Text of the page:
#7

From what I’ve been told, the perspective that Christ is more present in the Host than in the people is more attuned to pre-Vatican II views.

I hope to find this question (has anyone heard it before?) somewhere online, maybe find where it came from-- as I’ve only heard of it from one person.


#8

That’s interesting, since I wasn’t even alive pre-Vatican II, and was completely catechized by the post-Vatican II Church. I’ve not seen anything which suggests a contrary view in any post-Vatican II texts from the Catholic magisterium.


#9

[quote=WheatBean]laughs That is the way I’ve heard the question phrased, but I’ll try to explain what I understand of it-- you’ll have to bear with me a bit. ^_^;

“More present,” in the Consecrated Host, in any way moreso, more powerfully maybe?, than within those at mass-- do people not have Christ within them like a Consecrated Host does? It is a silly phrasing, perhaps, because how could Christ, or anyone, be more or less present anywhere?

I’ve heard the answer to this question (at least the first one, if Christ is more present in the Host) separated Catholics from pre-Vatican II views and post-Vatican II views. Its sort of an interesting question, and perhaps lend one to reflect what it addresses and indicates (if it is not the most clear question on earth ;).

And thank you all for your replies! So quickly, too! :slight_smile:
[/quote]

You know, we could apply your question to a certain baby born in a Bethlehem stable. Is God “more present” in the body of Jesus than elsewhere?


#10

This might be of some help:

catholic.com/library/Christ_in_the_Eucharist.asp


#11

[quote=WheatBean]From what I’ve been told, the perspective that Christ is more present in the Host than in the people is more attuned to pre-Vatican II views.
[/quote]

That would be truly only if a particular “post-Vatican II” person no longer believed in the real presence of Christ in the Eucharist.

Vatican II changed nothing about Eucharistic doctrine.


#12

[quote=Kay Cee]You know, we could apply your question to a certain baby born in a Bethlehem stable. Is God “more present” in the body of Jesus than elsewhere?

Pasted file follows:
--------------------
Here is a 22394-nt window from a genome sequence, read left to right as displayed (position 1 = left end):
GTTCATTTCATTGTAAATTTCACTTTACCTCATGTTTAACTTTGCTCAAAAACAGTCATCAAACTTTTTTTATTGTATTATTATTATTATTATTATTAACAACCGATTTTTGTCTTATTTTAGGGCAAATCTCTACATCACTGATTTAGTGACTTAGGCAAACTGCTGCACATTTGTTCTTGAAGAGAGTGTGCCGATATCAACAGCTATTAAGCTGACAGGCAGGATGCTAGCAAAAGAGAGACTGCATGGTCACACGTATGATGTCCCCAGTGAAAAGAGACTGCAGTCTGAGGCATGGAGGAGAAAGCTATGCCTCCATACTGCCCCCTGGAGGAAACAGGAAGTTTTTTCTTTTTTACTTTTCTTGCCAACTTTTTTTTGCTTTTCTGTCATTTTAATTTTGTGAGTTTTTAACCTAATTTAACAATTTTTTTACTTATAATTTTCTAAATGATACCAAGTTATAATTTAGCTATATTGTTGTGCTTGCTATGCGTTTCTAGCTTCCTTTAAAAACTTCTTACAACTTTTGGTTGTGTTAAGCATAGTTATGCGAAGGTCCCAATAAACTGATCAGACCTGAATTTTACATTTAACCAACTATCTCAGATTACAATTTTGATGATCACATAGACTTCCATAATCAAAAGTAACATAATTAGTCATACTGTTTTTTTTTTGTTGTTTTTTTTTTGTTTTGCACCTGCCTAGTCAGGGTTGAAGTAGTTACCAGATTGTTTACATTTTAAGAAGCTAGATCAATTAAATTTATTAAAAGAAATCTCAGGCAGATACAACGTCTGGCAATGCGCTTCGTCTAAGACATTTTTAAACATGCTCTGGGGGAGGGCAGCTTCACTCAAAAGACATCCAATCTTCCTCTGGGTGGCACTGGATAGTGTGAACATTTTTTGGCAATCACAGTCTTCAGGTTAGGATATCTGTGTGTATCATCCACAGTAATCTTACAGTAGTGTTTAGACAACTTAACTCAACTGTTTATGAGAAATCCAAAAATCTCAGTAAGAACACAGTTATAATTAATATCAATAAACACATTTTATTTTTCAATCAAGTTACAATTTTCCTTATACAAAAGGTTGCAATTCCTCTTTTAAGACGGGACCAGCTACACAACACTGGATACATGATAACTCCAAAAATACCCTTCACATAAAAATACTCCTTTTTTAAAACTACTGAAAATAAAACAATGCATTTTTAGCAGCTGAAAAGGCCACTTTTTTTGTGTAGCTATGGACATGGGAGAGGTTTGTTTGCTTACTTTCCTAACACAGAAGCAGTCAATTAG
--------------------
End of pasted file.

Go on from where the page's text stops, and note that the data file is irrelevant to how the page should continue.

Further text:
[/quote]

Good point!! http://forums.catholic.com/images/icons/icon14.gif

http://www.diocesephoenix.org/parish/st_clare/Pope%20with%20monstrance.jpg


#13

[quote=WheatBean]From what I’ve been told, the perspective that Christ is more present in the Host than in the people is more attuned to pre-Vatican II views.

I hope to find this question (has anyone heard it before?) somewhere online, maybe find where it came from-- as I’ve only heard of it from one person.
[/quote]

That view is consistent with a position that tends to view God as “more” present in people than as an objective, essential reality beyond human comprehension.

This subjectivist view holds that “experience” ought to propel our thinking rather than reason or revelation, and that truth exists on a sliding scale relative to our valuation of experience (which is often painfully limited).

Having lived the fruit of this sort of thing in the denomination out of which I came into the Catholic Church, I can say that there is nothing more wholesome, substantial, and objective than the way in which Catholic theology comprehends the Truth, and that the Real Presence of Jesus Christ – Body, Blood, Soul, and Divinity --in the consecrated elements of the Holy Eucharist is a cornerstone of theological sanity by comparison with the madness that arises from subjectivist “theology.”

So, yes. Jesus is present in a particular way in the Blessed Sacrament that is quite different from his presence in creation or in our fellow men.


#14

For a detailed answer to your question, read Pope Paul VI’s Encyclical Mysterium Fidei, in particular the section “Various Ways in Which Christ is Present” (paragraphs 35 through 39).